According to Google Analytics statistics for the past month, a number of people found the FinalBuilder web site in Google search results for the query hate "Team Foundation Server"
I didn't know so many people felt that way!
(For the record, we think that FinalBuilder complements Team Foundation Build in very productive ways.)
I have to agree with the TFS-haters. It's awful. Of all its annoyances, though, the inability to just get code to look at or build without a checkout is the worst.<br><br>I have no idea of whether or not the CM people at my workplace have structured the repository in the best way but a simple get the other day to build a small utility took half an hour and performed hundreds of checkouts (no need to change anything). I have no idea why stuff was checked out and had no desire to check anything in (I don't really want to diff dozens of prj files to make sure something hadn't changed). Selecting "Undo pending changes" ate up more than an hour - and I still had dozens of "changes".<br><br>I wonder if they use TFS at Microsoft?<br><br>We were a Subversion shop - why we changed is a mystery to me.
Team Foundation Server is, simply put, like trying to clean your fingernails with a Backhoe. Large, complex, powerful and COMPLETELY inappropriate for the job. The MS documentation for Team Foundation Server is larger than the complete history of the world, and about as useful as a hot date with a nun.<br><br>In the pantheon of Microsoft's overblown, overdone, uselessly documented applications, TFS stands alone as the worst piece of digital excrement ever produced out of Redmond.<br><br>Ask any Microsoft employee; "If you had to travel one block to your corner store, which would be better, a skateboard or the Space Shuttle?" and they will answer, the Space Shuttle. Why? They LOVE complexity, LOVE over-doing things, ABHOR simplicity, and have NO perception to understand that in many endevours (such as going to the corner store) SIMPLE IS BETTER!<br><br>TFS is a software abomination.<br><br><br>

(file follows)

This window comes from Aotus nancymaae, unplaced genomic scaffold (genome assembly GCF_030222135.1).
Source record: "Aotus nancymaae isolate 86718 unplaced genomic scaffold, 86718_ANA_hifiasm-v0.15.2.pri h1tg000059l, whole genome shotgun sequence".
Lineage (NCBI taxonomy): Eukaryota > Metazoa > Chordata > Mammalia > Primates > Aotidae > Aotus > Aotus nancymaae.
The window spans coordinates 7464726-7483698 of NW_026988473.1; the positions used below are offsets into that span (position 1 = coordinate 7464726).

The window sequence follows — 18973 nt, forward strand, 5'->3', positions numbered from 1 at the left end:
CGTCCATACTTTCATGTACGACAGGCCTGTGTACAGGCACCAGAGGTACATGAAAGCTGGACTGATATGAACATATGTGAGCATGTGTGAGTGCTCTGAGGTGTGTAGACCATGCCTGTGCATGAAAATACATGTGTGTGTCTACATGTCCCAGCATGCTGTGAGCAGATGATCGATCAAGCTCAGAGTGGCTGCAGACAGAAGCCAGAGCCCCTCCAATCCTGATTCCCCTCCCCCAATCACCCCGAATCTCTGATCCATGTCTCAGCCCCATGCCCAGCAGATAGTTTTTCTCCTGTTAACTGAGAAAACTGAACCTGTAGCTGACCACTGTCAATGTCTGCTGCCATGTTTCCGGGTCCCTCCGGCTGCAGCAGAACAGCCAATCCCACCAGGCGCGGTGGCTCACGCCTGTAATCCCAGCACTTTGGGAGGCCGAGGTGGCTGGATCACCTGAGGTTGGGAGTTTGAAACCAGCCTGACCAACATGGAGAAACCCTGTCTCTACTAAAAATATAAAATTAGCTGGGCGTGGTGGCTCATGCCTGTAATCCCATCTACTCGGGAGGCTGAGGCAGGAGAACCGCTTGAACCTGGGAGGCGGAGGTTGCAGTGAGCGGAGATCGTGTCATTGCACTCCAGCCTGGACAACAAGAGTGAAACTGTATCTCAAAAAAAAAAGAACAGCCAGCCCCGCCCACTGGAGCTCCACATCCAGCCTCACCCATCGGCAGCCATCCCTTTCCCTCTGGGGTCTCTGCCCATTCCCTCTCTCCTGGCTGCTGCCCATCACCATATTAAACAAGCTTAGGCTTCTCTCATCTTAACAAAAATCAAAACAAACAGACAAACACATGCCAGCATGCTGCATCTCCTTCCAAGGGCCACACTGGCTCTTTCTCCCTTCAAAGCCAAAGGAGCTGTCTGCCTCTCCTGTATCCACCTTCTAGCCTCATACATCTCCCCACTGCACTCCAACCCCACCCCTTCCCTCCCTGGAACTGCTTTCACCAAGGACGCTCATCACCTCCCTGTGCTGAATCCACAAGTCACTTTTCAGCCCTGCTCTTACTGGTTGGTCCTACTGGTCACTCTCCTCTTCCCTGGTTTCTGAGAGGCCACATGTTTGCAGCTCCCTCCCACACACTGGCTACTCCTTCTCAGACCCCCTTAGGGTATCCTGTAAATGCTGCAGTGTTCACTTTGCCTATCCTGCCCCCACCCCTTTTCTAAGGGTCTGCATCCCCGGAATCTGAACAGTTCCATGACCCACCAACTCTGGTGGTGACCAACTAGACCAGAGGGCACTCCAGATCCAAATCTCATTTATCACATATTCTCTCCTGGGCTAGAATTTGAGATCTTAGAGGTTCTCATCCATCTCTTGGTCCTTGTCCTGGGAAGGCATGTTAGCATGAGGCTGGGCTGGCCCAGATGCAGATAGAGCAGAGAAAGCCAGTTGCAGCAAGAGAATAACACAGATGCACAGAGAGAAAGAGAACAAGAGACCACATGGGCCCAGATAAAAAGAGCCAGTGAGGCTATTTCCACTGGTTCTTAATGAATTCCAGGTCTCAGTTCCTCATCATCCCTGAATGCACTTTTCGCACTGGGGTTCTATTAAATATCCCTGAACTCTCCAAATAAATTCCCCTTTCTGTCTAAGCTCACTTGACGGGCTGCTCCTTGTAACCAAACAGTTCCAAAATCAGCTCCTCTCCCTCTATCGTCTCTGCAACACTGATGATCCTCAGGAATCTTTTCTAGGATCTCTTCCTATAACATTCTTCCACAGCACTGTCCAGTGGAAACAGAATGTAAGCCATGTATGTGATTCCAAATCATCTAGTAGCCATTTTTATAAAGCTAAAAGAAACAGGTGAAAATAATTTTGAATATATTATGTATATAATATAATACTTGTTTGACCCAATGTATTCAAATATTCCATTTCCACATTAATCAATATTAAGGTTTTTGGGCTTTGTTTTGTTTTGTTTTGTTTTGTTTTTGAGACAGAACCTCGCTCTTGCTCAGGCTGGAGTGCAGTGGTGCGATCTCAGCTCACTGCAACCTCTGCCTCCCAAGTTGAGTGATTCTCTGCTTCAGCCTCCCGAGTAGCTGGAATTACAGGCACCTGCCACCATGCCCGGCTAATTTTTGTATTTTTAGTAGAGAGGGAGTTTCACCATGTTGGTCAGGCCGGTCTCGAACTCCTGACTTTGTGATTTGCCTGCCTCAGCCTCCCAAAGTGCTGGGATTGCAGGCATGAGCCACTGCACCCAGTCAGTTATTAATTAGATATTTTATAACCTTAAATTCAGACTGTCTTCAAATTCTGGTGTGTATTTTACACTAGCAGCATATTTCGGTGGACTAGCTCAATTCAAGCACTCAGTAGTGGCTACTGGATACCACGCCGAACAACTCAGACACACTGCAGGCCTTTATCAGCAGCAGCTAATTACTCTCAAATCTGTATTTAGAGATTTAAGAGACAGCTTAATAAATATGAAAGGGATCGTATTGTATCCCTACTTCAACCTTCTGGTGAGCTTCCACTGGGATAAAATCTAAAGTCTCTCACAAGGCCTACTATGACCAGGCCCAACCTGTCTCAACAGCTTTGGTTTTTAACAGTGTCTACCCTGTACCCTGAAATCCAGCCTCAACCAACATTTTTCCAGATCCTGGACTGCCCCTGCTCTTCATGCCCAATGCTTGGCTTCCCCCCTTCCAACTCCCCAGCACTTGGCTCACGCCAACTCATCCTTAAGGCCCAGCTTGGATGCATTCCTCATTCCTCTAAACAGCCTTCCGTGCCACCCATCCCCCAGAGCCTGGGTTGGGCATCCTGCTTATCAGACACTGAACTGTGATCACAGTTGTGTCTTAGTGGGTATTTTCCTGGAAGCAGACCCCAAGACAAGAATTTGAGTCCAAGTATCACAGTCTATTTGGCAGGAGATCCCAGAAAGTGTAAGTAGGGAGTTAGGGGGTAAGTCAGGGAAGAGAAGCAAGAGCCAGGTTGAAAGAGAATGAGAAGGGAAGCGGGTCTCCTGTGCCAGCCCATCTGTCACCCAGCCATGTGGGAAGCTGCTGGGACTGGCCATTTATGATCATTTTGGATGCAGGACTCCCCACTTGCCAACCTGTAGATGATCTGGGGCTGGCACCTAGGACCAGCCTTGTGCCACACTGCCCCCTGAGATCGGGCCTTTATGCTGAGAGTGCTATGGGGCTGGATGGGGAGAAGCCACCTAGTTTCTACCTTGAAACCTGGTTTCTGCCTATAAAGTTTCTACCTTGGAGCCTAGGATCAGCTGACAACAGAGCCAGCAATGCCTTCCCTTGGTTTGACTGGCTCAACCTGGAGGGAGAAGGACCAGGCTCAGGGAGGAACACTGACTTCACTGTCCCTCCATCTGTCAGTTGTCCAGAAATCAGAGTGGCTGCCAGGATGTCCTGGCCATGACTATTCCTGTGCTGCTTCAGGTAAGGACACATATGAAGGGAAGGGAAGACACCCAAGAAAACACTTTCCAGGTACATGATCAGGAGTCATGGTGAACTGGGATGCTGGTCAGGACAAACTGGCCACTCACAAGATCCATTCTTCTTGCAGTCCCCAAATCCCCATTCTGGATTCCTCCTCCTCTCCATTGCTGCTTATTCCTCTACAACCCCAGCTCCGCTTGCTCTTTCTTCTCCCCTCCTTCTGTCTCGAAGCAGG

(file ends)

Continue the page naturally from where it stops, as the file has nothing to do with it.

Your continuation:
I have worked with many tools, hand tools, power tools, cooking tools, and various computer OS's and computer programs all in a professional capacity. I think a good tool is marked by the attribute that it does a job well, does not force the user to work in a certain way i.e it is adaptable to the users way of working. TFS fails in all areas:<br>1. It is accessible only through the IDE (at our shop)<br>2. It does not allow one to work disconnected easily.<br>3. It forces file checkout even when I just want to experiment causing several embarrassing errors.<br>4. I could not find a way to roll back a checkin.<br>5. Like all of Microsoft's program files the help system sucks.<br><br>That is off the top of my head and probably does not scratch the surface. I am sure there are those who love TFS and I congratulate them for their good fortune, after all if you need to use a screwdriver all day it is best if you find the tool effective in helping you accomplish your goals.
The most profound moment of my day would involve taking a hammer to our beloved TFS server. Hate does not describe the emotion i am striken with after each and every 'Get Latest' destroys thirty minutes of my day.<br><br>hate, kill.<br>